Without Facebook's collaboration we will probably never know who reported the offending protest sites, and whether this involved elements of the state. An early attempt by police to close down a website providing students with advice on destroying potential evidence to avoid arrest backfired when it was mirrored WikiLeaks style. Since then the authorities have taken a more conciliatory tone, with, for example, Sukey being invited to friendly talks with police – although this could also be interpreted as letting the activists know they are known.
In an attempt to counter criticisms, the police took the unprecedented step of allowing human rights observers into their control room for the 26 March demo, but they were criticised for the fact that the use of kettling was considered as first resort. In general, the ubiquity of multimedia recording devices and social media has had an effect on police, with several high-profile cases where they have been caught lying red handed. A recent court ruling in April 2011 placed further restrictions on the use of kettling.
In general, the repression of the anti-cuts movement, while fairly harsh for UK standards, is quite targeted and has not reached large sectors of society. However, it shows that the movement has not yet managed to break into politically neutral spaces to dominate the national conversation, win the arguments and de-legitimise any criminalisation. This, for example, has happened in Spain with the build up of the broad and radical democracy and anti-austerity movement, organised around town square occupations. There are further protests and strikes on the horizon.
P.S. And then the riots – looking back at action steps already taken
As this report was being finalised, we witnessed the largest explosion of civil unrest in England in living memory, with five people killed in various incidents and widespread looting and arson. The disturbances started after police in North London shot a black suspect, but quickly spread, first across London and then major cities in England. Although there were no clear political demands, the demographics of those arrested show the majority to be very young and generally unemployed, with 41% living in the top 10% of the poorest areas of the UK.
The aftermath has seen a draconian crackdown that resembles an undeclared state of emergency, admittedly with widespread support from the majority of the population, who after the shock and fear are now in the mood for vengeance. Around 3,000 people have been arrested as police pore over 20,000 hours of closed circuit television (CCTV) footage. Some 100 people have been sent to prison every day since, with courts instructed to “disregard normal sentencing guidelines.” As an example, a college student without a criminal record was jailed for six months for the opportunistic theft of a bottle of mineral water. The government is calling for those convicted to be “stripped of benefits,” and the newly launched e-petitions site has seen 216,000 people in support of this measure. Some families where one member has been arrested during the riots are already being evicted from social housing.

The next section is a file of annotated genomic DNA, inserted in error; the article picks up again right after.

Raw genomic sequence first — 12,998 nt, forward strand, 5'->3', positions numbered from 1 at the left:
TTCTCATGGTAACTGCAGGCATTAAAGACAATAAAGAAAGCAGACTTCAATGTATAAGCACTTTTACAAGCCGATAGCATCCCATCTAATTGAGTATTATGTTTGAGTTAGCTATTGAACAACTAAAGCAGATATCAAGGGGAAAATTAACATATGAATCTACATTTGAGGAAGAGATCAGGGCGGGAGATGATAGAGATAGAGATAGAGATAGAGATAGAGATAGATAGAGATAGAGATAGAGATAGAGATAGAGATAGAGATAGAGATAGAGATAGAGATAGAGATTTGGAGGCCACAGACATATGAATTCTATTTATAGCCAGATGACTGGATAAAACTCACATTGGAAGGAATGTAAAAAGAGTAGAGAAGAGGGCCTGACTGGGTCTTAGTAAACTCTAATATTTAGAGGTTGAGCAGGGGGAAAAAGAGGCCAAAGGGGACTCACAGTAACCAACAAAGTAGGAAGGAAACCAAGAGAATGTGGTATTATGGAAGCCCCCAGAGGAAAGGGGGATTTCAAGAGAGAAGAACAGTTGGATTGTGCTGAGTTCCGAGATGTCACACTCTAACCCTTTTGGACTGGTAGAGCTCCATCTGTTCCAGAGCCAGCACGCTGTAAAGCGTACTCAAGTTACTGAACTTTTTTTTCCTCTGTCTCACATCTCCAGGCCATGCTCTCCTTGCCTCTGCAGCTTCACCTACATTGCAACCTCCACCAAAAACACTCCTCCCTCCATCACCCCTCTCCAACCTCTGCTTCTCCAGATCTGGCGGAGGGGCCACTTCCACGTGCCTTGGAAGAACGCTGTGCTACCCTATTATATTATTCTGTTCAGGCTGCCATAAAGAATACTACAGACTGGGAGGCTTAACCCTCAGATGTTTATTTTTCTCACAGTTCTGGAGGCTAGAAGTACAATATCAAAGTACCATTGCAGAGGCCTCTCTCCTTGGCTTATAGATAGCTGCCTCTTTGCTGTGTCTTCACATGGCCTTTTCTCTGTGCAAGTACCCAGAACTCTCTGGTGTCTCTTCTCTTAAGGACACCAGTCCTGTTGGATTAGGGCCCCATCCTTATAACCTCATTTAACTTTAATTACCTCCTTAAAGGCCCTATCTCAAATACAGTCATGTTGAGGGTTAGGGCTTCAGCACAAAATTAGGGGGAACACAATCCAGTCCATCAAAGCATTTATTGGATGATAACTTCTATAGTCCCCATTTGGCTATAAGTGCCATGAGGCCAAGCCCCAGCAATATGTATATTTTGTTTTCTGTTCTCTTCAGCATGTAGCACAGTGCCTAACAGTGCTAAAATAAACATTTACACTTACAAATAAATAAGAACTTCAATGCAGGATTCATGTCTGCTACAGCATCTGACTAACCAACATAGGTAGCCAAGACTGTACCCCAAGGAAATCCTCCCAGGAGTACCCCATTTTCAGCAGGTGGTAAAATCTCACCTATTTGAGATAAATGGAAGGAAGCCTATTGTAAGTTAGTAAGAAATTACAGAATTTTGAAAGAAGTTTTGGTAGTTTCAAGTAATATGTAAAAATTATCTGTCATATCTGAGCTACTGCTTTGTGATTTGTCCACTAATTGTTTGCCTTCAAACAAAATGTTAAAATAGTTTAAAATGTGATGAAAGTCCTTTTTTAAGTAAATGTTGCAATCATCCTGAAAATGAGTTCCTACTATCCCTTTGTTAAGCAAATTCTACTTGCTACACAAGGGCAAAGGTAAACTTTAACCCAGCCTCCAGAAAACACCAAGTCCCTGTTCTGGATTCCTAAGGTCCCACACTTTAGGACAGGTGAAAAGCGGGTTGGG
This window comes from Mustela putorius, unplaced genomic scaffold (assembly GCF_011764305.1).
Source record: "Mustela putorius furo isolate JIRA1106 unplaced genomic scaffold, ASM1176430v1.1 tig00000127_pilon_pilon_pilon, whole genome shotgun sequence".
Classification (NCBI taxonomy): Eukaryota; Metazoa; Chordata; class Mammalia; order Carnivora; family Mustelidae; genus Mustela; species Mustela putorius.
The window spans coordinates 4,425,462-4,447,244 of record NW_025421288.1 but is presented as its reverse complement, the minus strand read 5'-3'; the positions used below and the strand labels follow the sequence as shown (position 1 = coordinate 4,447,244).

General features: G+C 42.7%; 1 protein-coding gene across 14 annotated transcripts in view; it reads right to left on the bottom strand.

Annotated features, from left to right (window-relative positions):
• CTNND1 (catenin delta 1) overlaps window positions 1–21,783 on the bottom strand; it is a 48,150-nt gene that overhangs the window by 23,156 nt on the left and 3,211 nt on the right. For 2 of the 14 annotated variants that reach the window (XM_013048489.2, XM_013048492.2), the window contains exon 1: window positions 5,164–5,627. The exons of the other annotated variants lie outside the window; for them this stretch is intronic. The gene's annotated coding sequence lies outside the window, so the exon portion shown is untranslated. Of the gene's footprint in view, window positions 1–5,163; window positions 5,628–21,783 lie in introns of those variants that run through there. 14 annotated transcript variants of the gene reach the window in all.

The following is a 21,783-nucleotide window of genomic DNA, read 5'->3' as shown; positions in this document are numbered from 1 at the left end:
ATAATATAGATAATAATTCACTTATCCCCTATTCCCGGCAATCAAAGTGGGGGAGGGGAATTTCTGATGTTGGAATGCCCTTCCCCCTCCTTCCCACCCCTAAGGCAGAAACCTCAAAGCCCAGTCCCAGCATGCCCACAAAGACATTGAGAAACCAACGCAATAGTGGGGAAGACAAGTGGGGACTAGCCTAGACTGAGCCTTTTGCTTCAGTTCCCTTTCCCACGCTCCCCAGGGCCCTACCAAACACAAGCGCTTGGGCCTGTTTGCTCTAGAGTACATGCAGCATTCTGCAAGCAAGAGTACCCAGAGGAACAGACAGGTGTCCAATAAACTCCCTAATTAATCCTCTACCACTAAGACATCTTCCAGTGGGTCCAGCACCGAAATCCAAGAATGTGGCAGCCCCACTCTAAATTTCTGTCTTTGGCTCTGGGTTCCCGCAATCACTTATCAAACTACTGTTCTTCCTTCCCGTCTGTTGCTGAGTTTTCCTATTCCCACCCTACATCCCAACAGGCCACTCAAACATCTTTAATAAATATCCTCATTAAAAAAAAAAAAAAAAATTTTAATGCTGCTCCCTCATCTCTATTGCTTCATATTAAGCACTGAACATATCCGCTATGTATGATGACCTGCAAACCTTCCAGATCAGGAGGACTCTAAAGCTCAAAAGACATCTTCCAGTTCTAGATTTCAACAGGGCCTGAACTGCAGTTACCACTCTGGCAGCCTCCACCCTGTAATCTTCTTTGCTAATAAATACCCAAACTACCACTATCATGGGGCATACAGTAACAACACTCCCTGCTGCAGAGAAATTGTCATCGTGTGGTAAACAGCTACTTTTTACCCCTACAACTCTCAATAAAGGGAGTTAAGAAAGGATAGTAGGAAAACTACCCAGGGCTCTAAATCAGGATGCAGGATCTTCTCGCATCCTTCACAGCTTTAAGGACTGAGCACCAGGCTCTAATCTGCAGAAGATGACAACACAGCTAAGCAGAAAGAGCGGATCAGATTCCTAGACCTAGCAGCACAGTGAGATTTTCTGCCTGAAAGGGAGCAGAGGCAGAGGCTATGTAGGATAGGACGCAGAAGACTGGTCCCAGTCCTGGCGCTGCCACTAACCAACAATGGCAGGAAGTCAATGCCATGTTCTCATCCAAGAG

In this bonfire of liberal values and civil rights the internet and social media have received special attention. While North London was still in flames, a local parliamentarian unsuccessfully called for shutting down Blackberry Messenger (BBM) service, pointed out as the key tool rioters were using to coordinate. Blackberrys are the most popular smartphone with UK youth, holding a 37% market share, partly due to BBM, their free messaging service. BBM runs on Blackberry’s internal network and is scrambled with basic encryption, which makes it more difficult to monitor than the fully transparent Twitter. This has been seen as a threat by several governments around the globe, such as India, although in the UK Blackberry is fully cooperating with authorities.
The prime minister launched a widely condemned attack on social media as part of his speech to Parliament on 11 August. David Cameron initially called for police to be able to shut down social networks, and for rioters to be banned from using social media. In our experience of preferred modes of internet governance in the UK, the government will probably eschew new kill-switch powers for police, and probably propose some self-regulated scheme. Home Secretary Theresa May has announced a meeting with major social media firms Facebook, Twitter and RIM (the company behind Blackberry). It remains to be seen whether social media companies will risk their reputation by agreeing to self-censorship, or the UK government will press with new legislation. A seventeen-year-old has already been banned for twelve months from Facebook by a judge after posting a message saying "I think we should start rioting, it's about time we stopped the authorities pushing us about and ruining this country.” Separately, two young men have received four-year prison sentences for setting up calls on Facebook for “riots” in rural areas. In both cases only the police turned up and no violence took place.
Many of the critics of this attack on the internet and social communications point at the valuable role these served in providing timely information, fundraising for victims, and even the coordination of mass clean-up operations. And, some argue, social websites have also been used by police, with their Flickr photo gallery of suspects generating hundreds of identification calls.